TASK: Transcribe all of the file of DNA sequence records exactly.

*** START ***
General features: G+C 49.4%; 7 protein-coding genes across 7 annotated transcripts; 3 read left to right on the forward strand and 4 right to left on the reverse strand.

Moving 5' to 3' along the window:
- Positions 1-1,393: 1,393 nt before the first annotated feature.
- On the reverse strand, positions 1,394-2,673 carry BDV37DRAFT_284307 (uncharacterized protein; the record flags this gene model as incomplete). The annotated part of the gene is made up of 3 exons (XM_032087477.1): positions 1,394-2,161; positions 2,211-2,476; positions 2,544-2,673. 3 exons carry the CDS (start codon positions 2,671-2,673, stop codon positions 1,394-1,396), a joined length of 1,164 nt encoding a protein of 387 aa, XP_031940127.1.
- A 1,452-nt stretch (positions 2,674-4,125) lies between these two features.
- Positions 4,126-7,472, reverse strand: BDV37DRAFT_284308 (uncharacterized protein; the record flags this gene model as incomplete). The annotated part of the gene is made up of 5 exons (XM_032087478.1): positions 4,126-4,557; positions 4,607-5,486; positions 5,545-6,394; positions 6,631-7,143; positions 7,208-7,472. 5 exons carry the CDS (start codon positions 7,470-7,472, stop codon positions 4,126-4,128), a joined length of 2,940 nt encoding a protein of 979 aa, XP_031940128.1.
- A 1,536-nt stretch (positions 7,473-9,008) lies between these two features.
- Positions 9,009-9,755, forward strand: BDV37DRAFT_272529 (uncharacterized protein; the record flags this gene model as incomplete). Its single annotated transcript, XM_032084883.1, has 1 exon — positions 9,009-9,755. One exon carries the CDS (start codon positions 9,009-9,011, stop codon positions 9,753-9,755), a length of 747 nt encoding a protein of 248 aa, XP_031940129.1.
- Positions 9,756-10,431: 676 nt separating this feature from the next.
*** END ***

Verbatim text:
General features: G+C 49.4%; 7 protein-coding genes across 7 annotated transcripts; 3 read left to right on the forward strand and 4 right to left on the reverse strand.

Moving 5' to 3' along the window:
- Positions 1-1,393: 1,393 nt before the first annotated feature.
- On the reverse strand, positions 1,394-2,673 carry BDV37DRAFT_284307 (uncharacterized protein; the record flags this gene model as incomplete). The annotated part of the gene is made up of 3 exons (XM_032087477.1): positions 1,394-2,161; positions 2,211-2,476; positions 2,544-2,673. 3 exons carry the CDS (start codon positions 2,671-2,673, stop codon positions 1,394-1,396), a joined length of 1,164 nt encoding a protein of 387 aa, XP_031940127.1.
- A 1,452-nt stretch (positions 2,674-4,125) lies between these two features.
- Positions 4,126-7,472, reverse strand: BDV37DRAFT_284308 (uncharacterized protein; the record flags this gene model as incomplete). The annotated part of the gene is made up of 5 exons (XM_032087478.1): positions 4,126-4,557; positions 4,607-5,486; positions 5,545-6,394; positions 6,631-7,143; positions 7,208-7,472. 5 exons carry the CDS (start codon positions 7,470-7,472, stop codon positions 4,126-4,128), a joined length of 2,940 nt encoding a protein of 979 aa, XP_031940128.1.
- A 1,536-nt stretch (positions 7,473-9,008) lies between these two features.
- Positions 9,009-9,755, forward strand: BDV37DRAFT_272529 (uncharacterized protein; the record flags this gene model as incomplete). Its single annotated transcript, XM_032084883.1, has 1 exon — positions 9,009-9,755. One exon carries the CDS (start codon positions 9,009-9,011, stop codon positions 9,753-9,755), a length of 747 nt encoding a protein of 248 aa, XP_031940129.1.
- Positions 9,756-10,431: 676 nt separating this feature from the next.